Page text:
Analysis of Language used in Gikuyu Marriage Negotiation Discourse

Kinuthia, Jane Wanjiku, Wathika Lucy Njeri, Mwai Wamaitha Loise, Yakobo, J. K. Mutiti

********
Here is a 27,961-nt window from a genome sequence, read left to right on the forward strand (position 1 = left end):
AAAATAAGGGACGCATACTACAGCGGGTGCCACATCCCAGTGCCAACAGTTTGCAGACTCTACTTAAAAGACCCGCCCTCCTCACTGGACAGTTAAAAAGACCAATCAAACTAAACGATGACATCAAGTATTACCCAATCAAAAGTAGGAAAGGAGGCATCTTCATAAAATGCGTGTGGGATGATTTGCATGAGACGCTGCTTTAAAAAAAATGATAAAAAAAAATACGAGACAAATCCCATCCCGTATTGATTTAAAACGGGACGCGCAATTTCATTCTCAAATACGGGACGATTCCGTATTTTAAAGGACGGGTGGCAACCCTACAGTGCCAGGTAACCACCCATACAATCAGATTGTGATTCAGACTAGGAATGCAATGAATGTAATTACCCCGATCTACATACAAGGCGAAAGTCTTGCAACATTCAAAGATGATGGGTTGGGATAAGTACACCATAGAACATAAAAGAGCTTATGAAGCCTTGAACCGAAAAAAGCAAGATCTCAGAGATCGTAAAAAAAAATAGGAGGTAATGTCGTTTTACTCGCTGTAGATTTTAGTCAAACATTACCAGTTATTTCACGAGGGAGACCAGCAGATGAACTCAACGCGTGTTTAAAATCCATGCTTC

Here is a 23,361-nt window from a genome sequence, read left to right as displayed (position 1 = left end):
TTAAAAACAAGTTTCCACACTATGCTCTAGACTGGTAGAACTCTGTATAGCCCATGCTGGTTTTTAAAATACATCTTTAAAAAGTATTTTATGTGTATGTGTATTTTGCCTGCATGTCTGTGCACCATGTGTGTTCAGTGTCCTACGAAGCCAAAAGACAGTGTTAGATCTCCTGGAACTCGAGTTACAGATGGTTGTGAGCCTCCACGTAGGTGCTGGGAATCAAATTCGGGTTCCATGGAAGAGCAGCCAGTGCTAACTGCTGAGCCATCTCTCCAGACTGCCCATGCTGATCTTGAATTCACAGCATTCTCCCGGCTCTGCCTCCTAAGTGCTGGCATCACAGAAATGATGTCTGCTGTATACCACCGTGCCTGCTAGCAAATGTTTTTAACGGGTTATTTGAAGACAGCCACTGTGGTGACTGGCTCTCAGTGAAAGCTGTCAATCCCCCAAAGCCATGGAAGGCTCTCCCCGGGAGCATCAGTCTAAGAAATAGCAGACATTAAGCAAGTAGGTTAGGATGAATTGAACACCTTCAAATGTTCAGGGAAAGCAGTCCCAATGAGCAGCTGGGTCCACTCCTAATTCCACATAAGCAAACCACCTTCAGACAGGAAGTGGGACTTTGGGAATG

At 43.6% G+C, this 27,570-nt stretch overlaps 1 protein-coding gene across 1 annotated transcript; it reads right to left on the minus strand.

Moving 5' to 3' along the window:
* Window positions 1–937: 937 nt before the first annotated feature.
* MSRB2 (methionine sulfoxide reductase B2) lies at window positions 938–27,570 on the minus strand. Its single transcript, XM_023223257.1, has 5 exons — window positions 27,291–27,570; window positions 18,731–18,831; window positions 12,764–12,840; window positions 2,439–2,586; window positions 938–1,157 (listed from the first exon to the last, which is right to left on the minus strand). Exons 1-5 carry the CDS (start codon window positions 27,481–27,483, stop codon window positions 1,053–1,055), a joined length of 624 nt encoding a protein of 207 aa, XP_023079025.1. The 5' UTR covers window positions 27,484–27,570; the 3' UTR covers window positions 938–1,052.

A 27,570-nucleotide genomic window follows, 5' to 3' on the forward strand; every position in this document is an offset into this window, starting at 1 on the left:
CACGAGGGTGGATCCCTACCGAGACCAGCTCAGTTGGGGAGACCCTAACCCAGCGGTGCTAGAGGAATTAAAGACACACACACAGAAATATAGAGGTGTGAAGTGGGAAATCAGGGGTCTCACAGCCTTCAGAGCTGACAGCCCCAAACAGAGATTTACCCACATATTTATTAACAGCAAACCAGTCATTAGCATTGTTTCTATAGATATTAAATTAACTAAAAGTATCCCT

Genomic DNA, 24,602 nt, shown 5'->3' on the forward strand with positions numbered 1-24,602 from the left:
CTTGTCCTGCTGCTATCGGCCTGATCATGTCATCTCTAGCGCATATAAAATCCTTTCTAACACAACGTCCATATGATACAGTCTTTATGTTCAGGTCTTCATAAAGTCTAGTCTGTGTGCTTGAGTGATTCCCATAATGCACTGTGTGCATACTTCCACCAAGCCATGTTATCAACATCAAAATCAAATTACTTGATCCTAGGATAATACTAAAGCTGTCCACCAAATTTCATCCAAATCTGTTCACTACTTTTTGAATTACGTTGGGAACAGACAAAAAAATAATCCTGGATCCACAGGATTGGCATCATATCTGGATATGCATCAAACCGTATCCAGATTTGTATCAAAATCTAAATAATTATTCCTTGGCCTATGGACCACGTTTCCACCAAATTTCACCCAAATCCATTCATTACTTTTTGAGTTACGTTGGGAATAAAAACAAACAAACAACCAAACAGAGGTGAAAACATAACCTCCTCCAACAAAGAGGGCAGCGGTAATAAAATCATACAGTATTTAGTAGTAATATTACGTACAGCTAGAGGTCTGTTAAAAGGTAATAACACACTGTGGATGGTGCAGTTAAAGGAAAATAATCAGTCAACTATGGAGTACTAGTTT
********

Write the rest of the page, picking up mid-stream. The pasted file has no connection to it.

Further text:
This paper which focuses on language use within the formal discursive process of negotiating and legalising marriage in the domain of ‘Ruracio’ or bride wealth payment amongst the Agikuyu of Kenya was conceived on the premise that language is a significant phenomenon in the production and maintenance of social relations of power. The focus is on language elements that are both linguistic and non-linguistic and their influence on the concepts of gender and power as brought out through the data collected for this study. Data, consisting of five recorded discourses from sampled negotiation sessions and five focus group discussions from Kiambu County Kenya, was translated, transcribed and analysed with a view of examining how people use language to accomplish social acts. The findings are that language use, linguistic or non-linguistic, demonstrates that Gikuyu marriage negotiation discursive domain is male dominated, it constructs roles and identities and also defines how people can have power over others to a level that they control their behavior. It is hoped that the findings will be useful to all language users in this domain as well as contributing to knowledge in discourse analysis. 

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